European airlines have overcome a difficult first half of 2013. Adjustments are still in place, while the traffic shows weak signs of recovery after the fateful 2012.
Semi-annual accounts still very affected by the restructuring, and the second half of the year is a fraught with difficulties. Altogether, the European Airlines transported more than 176 million passengers during the first six months of the year, 1.7% more than in the same period from 2012, with 78.7% occupancy,1.2 points higher than in the first half of last year.
According to the AEA, the European airlines are facing a crucial year to overcome these challenges through cuts in expenditure, adjustments in capacity and getting more income. A few challenges that jeopardize their profitability, according to the acting general Secretary of the Association, Athar Husain Khan. This has an impact both in the large groups and even in the unstoppable low cost companies.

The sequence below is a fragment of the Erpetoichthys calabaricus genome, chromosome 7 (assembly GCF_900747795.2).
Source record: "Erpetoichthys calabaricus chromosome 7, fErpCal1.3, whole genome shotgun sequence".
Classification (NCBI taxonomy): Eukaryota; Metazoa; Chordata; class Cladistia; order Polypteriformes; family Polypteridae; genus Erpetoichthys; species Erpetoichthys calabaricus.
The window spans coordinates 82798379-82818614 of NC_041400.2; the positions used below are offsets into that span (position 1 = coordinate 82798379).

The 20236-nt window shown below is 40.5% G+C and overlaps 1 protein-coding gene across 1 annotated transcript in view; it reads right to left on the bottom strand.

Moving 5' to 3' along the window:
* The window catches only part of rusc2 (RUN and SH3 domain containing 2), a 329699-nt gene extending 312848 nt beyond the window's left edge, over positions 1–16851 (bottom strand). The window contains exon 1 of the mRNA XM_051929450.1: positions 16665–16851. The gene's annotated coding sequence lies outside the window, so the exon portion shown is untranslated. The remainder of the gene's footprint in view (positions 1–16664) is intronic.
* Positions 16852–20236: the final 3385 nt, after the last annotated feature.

German airline Lufthansa recorded in the first half net loss of 204 million euros, compared with a profit of $50 million recorded in the same period of 2012, due to the absence of extraordinary. This operating income declined between January and June by 69.4% to €72 million due to restructuring costs and special items.
Air France-KLM continues in losses in the first half, although reduced. They are of 793 million euros, 37.8% less than in the first half of 2012, when they amounted to 1,276 million.
IAG Group is no stranger to these problems. A few days ago showed an increase of losses between January and June of 155% to 503 million euros.
The improvement in oil prices, the foreign exchange market and cost savings, the company says, have caused this shift. Even so, in the accounts there is still a red lantern: Iberia. The Spanish company is still experiencing losses and managers warn that while not improve its competitiveness, its growth will be paralyzed.
Even the Irish budget airline Ryanair is living the difficulties of the exercise. It gained 78 million euros in its first fiscal quarter, between April 1 and June 30, which represents a fall in profit of 21% over the same period last year. According to the company led by Michael O’Leary, the decline in profit is the result of a 6% rise in fuel costs, which amounted to 577 million, and the Easter effect (which was held in March and not in April as in 2012).